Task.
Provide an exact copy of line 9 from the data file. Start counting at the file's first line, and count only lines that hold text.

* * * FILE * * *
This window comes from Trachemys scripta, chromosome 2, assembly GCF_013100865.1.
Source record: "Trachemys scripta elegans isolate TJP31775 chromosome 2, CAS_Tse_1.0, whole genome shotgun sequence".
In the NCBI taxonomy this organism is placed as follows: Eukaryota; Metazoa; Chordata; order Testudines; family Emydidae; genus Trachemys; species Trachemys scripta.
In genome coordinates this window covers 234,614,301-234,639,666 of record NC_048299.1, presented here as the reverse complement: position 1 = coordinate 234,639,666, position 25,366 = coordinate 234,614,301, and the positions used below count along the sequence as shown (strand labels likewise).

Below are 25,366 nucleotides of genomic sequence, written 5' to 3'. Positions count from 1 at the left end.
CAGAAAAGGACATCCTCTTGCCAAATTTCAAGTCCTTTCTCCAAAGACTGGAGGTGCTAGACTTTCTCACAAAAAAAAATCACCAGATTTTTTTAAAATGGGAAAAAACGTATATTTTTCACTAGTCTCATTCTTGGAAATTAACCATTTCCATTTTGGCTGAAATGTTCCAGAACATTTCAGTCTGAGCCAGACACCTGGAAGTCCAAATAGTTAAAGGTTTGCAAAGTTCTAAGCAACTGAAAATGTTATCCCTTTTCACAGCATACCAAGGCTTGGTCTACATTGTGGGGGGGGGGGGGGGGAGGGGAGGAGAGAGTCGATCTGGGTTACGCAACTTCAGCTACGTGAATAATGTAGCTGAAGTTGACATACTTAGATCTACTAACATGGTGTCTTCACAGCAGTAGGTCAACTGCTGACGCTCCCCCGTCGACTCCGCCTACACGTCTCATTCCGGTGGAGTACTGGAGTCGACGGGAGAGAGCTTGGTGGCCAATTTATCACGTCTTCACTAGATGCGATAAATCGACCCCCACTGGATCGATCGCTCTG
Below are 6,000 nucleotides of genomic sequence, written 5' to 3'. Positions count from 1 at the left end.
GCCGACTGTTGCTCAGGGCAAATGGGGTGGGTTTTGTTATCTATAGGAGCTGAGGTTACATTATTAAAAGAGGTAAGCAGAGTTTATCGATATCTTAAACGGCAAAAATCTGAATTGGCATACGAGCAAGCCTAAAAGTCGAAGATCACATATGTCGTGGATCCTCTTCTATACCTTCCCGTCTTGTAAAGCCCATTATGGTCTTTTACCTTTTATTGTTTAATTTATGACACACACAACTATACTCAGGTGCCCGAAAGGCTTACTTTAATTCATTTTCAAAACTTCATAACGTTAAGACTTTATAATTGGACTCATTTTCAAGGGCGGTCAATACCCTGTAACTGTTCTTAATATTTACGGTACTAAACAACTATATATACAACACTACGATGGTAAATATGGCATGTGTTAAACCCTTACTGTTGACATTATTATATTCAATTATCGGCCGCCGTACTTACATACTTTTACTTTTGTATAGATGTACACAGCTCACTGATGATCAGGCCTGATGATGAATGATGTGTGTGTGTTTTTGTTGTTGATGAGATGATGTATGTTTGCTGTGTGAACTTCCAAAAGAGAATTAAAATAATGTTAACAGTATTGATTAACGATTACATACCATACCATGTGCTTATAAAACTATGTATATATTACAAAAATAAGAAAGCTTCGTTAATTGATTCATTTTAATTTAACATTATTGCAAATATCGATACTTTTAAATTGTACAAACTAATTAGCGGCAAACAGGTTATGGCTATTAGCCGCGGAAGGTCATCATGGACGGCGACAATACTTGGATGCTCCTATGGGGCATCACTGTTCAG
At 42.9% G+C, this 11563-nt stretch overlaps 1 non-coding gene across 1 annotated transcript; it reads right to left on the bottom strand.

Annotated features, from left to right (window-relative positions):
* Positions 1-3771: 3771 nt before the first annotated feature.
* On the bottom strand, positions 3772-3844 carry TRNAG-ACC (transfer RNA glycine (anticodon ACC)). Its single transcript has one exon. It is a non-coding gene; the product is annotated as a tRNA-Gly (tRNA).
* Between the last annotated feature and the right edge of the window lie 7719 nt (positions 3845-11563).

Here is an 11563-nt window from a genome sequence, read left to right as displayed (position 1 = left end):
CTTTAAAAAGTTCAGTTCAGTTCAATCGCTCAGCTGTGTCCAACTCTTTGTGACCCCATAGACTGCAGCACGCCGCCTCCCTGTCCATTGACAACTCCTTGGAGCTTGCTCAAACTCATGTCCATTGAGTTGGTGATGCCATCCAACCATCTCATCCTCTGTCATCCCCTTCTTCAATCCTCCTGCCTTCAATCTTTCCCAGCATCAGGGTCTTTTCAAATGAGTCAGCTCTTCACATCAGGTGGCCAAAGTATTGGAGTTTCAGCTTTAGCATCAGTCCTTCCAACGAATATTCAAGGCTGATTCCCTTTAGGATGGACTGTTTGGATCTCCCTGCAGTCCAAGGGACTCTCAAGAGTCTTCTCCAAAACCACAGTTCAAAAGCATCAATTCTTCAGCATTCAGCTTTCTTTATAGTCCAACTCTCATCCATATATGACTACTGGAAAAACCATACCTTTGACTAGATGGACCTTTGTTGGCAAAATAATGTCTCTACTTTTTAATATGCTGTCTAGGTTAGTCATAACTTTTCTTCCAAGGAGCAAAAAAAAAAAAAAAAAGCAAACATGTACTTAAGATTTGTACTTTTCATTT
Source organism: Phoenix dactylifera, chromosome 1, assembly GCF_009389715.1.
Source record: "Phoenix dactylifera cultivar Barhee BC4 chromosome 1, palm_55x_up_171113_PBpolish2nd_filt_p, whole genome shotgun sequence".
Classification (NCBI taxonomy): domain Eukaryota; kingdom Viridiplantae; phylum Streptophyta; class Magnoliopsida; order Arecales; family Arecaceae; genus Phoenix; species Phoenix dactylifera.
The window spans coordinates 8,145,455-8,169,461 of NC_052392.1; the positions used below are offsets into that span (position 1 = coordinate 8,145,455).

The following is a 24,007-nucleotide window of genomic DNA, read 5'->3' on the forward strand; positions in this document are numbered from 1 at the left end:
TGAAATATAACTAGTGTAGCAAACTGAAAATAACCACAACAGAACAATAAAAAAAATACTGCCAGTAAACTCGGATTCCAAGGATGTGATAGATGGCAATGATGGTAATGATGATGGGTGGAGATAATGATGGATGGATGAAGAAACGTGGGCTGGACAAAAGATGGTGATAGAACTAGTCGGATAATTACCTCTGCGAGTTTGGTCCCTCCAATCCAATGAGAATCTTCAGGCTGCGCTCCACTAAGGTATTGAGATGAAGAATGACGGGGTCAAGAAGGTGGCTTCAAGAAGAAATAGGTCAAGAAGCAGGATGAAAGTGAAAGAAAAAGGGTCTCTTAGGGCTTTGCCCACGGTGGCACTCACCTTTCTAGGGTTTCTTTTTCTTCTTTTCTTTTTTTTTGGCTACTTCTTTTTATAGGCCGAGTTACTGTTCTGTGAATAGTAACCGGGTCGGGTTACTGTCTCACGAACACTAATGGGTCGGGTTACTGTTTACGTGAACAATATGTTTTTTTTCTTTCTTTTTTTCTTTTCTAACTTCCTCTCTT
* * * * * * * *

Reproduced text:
At 42.9% G+C, this 11563-nt stretch overlaps 1 non-coding gene across 1 annotated transcript; it reads right to left on the bottom strand.